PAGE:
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2016-02-11 06:43:57 (3 comments; 0 reshares; 5 +1s)Open 

This donkey is out of his depth. 

This donkey is out of his depth. ___

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2016-02-10 12:22:35 (2 comments; 9 reshares; 31 +1s)Open 

___

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2016-02-10 12:19:28 (2 comments; 2 reshares; 12 +1s)Open 

This government has to go.

Oh, for fuck's sake!

I assume Greg "The Best Oil Minister in the World, as voted by Dubai" Hunt was behind this adhorrent decision.

This government is reaching cartoon mustache-twirling levels of villainy.___This government has to go.

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2016-02-10 12:18:04 (0 comments; 1 reshares; 8 +1s)Open 

Likely to be the next deputy prime minister. Malcolm must be so pleased.

https://www.laborherald.com.au/politics/five-strange-things-about-australias-next-deputy-prime-minister/

via +Kerry Wright

Likely to be the next deputy prime minister. Malcolm must be so pleased.

https://www.laborherald.com.au/politics/five-strange-things-about-australias-next-deputy-prime-minister/

via +Kerry Wright___

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2016-02-10 09:53:15 (8 comments; 1 reshares; 40 +1s)Open 

Clinton still frames issues in centrist terms that suited the triangulating 1990s better than the more liberal party of Obama’s last year in office. In making her chief arguments based on electability, pragmatism, and the lack of realism in Sanders’s policies, Clinton only reminded voters of the frustrations of the era when Bill Clinton often tried to split the difference between his own party and the hard right of Newt Gingrich’s congressional Republicans.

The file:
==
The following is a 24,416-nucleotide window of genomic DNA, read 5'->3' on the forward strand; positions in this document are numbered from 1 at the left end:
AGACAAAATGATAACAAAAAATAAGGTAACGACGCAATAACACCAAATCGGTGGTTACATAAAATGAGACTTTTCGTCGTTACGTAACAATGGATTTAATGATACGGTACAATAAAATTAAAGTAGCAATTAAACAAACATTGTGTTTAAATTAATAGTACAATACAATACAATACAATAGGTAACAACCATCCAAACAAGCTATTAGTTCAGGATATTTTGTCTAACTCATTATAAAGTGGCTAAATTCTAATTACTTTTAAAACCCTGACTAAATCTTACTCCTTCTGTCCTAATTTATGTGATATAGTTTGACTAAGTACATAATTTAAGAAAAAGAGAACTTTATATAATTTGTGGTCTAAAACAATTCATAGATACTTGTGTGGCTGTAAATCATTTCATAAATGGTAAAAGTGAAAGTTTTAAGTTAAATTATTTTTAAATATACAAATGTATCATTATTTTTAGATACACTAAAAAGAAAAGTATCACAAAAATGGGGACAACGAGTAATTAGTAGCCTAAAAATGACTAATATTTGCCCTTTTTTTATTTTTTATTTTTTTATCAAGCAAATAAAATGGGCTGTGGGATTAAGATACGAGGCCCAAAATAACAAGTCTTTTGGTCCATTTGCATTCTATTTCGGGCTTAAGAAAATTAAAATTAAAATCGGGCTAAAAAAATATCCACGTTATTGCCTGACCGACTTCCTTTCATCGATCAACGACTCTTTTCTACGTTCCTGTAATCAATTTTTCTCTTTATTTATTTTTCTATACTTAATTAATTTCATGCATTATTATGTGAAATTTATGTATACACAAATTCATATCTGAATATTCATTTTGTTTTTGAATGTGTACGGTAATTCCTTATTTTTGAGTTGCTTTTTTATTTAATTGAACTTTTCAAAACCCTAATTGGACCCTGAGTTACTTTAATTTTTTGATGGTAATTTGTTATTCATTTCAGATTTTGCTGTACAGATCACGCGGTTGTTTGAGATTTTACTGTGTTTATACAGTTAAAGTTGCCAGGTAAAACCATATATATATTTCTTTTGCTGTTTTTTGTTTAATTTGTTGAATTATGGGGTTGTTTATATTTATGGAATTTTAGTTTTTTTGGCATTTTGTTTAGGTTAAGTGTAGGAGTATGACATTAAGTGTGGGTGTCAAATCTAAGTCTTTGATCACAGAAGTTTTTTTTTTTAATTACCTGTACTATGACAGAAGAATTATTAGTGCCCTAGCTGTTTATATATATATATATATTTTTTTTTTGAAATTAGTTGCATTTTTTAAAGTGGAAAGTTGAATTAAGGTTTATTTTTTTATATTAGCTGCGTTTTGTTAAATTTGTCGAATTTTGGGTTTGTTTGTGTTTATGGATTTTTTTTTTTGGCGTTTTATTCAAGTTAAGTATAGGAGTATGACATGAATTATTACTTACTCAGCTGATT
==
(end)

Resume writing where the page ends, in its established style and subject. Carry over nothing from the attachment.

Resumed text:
To be sure, Sanders is older than Clinton, and he’s been an elected official for a long time. But his brand of democratic socialism was marginal in the party until now, and he’s been able to time his ascension to the national stage to the moment when the party’s base is most receptive to it. Sanders is the person of the hour in large part because he waited for the hour to emerge. 

Clinton still frames issues in centrist terms that suited the triangulating 1990s better than the more liberal party of Obama’s last year in office. In making her chief arguments based on electability, pragmatism, and the lack of realism in Sanders’s policies, Clinton only reminded voters of the frustrations of the era when Bill Clinton often tried to split the difference between his own party and the hard right of Newt Gingrich’s congressional Republicans.

To be sure, Sanders is older than Clinton, and he’s been an elected official for a long time. But his brand of democratic socialism was marginal in the party until now, and he’s been able to time his ascension to the national stage to the moment when the party’s base is most receptive to it. Sanders is the person of the hour in large part because he waited for the hour to emerge. ___